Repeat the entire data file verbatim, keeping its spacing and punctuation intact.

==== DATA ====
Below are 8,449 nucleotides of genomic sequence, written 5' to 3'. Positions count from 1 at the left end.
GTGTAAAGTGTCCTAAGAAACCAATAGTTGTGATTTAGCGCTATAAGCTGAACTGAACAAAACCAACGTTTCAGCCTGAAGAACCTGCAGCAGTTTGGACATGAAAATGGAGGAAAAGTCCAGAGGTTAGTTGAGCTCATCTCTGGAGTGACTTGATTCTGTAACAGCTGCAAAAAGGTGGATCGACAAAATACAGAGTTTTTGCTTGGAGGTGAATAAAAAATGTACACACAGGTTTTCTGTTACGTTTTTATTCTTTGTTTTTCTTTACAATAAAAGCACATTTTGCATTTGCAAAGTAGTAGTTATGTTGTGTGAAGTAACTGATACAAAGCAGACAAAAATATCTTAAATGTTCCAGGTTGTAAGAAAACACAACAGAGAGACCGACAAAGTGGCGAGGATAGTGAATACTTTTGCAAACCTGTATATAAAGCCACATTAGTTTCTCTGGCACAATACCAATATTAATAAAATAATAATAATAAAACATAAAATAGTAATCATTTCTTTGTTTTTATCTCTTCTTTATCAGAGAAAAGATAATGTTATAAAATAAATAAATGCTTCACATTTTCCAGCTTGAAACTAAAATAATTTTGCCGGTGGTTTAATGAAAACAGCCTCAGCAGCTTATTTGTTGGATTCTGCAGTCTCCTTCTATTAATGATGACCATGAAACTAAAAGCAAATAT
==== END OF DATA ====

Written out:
Below are 8,449 nucleotides of genomic sequence, written 5' to 3'. Positions count from 1 at the left end.
GTGTAAAGTGTCCTAAGAAACCAATAGTTGTGATTTAGCGCTATAAGCTGAACTGAACAAAACCAACGTTTCAGCCTGAAGAACCTGCAGCAGTTTGGACATGAAAATGGAGGAAAAGTCCAGAGGTTAGTTGAGCTCATCTCTGGAGTGACTTGATTCTGTAACAGCTGCAAAAAGGTGGATCGACAAAATACAGAGTTTTTGCTTGGAGGTGAATAAAAAATGTACACACAGGTTTTCTGTTACGTTTTTATTCTTTGTTTTTCTTTACAATAAAAGCACATTTTGCATTTGCAAAGTAGTAGTTATGTTGTGTGAAGTAACTGATACAAAGCAGACAAAAATATCTTAAATGTTCCAGGTTGTAAGAAAACACAACAGAGAGACCGACAAAGTGGCGAGGATAGTGAATACTTTTGCAAACCTGTATATAAAGCCACATTAGTTTCTCTGGCACAATACCAATATTAATAAAATAATAATAATAAAACATAAAATAGTAATCATTTCTTTGTTTTTATCTCTTCTTTATCAGAGAAAAGATAATGTTATAAAATAAATAAATGCTTCACATTTTCCAGCTTGAAACTAAAATAATTTTGCCGGTGGTTTAATGAAAACAGCCTCAGCAGCTTATTTGTTGGATTCTGCAGTCTCCTTCTATTAATGATGACCATGAAACTAAAAGCAAATAT